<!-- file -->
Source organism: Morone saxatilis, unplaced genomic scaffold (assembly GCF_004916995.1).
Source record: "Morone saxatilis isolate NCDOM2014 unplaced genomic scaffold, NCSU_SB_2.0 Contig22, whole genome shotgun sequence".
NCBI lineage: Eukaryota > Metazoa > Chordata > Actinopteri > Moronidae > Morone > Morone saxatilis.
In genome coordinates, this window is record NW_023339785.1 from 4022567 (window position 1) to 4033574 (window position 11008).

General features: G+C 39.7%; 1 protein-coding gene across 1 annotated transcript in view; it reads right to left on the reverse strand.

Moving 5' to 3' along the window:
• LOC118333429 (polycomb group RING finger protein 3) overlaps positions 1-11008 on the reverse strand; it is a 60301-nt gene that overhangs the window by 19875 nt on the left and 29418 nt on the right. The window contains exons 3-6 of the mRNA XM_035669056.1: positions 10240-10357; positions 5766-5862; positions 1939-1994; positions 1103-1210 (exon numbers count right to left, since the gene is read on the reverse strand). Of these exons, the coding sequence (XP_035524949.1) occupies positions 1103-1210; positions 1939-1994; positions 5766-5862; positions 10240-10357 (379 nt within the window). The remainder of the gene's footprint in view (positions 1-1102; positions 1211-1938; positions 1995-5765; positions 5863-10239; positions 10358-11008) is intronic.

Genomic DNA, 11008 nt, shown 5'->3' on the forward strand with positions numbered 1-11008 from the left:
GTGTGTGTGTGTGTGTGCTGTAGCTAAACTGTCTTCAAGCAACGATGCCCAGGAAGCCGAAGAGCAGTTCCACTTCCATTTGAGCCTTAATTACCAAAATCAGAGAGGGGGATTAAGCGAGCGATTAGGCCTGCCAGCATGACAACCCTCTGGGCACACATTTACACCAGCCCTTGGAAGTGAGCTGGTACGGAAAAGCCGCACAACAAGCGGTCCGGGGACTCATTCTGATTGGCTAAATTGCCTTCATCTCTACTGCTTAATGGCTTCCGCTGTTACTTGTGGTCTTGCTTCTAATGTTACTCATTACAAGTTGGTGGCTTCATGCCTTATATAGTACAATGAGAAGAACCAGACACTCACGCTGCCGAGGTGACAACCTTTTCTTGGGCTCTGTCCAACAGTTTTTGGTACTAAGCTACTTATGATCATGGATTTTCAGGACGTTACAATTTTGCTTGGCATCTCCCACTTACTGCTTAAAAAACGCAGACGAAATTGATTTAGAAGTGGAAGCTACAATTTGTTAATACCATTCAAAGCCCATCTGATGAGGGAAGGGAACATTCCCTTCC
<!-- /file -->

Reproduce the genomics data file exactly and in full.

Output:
Source organism: Morone saxatilis, unplaced genomic scaffold (assembly GCF_004916995.1).
Source record: "Morone saxatilis isolate NCDOM2014 unplaced genomic scaffold, NCSU_SB_2.0 Contig22, whole genome shotgun sequence".
NCBI lineage: Eukaryota > Metazoa > Chordata > Actinopteri > Moronidae > Morone > Morone saxatilis.
In genome coordinates, this window is record NW_023339785.1 from 4022567 (window position 1) to 4033574 (window position 11008).

General features: G+C 39.7%; 1 protein-coding gene across 1 annotated transcript in view; it reads right to left on the reverse strand.

Moving 5' to 3' along the window:
• LOC118333429 (polycomb group RING finger protein 3) overlaps positions 1-11008 on the reverse strand; it is a 60301-nt gene that overhangs the window by 19875 nt on the left and 29418 nt on the right. The window contains exons 3-6 of the mRNA XM_035669056.1: positions 10240-10357; positions 5766-5862; positions 1939-1994; positions 1103-1210 (exon numbers count right to left, since the gene is read on the reverse strand). Of these exons, the coding sequence (XP_035524949.1) occupies positions 1103-1210; positions 1939-1994; positions 5766-5862; positions 10240-10357 (379 nt within the window). The remainder of the gene's footprint in view (positions 1-1102; positions 1211-1938; positions 1995-5765; positions 5863-10239; positions 10358-11008) is intronic.

Genomic DNA, 11008 nt, shown 5'->3' on the forward strand with positions numbered 1-11008 from the left:
GTGTGTGTGTGTGTGTGCTGTAGCTAAACTGTCTTCAAGCAACGATGCCCAGGAAGCCGAAGAGCAGTTCCACTTCCATTTGAGCCTTAATTACCAAAATCAGAGAGGGGGATTAAGCGAGCGATTAGGCCTGCCAGCATGACAACCCTCTGGGCACACATTTACACCAGCCCTTGGAAGTGAGCTGGTACGGAAAAGCCGCACAACAAGCGGTCCGGGGACTCATTCTGATTGGCTAAATTGCCTTCATCTCTACTGCTTAATGGCTTCCGCTGTTACTTGTGGTCTTGCTTCTAATGTTACTCATTACAAGTTGGTGGCTTCATGCCTTATATAGTACAATGAGAAGAACCAGACACTCACGCTGCCGAGGTGACAACCTTTTCTTGGGCTCTGTCCAACAGTTTTTGGTACTAAGCTACTTATGATCATGGATTTTCAGGACGTTACAATTTTGCTTGGCATCTCCCACTTACTGCTTAAAAAACGCAGACGAAATTGATTTAGAAGTGGAAGCTACAATTTGTTAATACCATTCAAAGCCCATCTGATGAGGGAAGGGAACATTCCCTTCC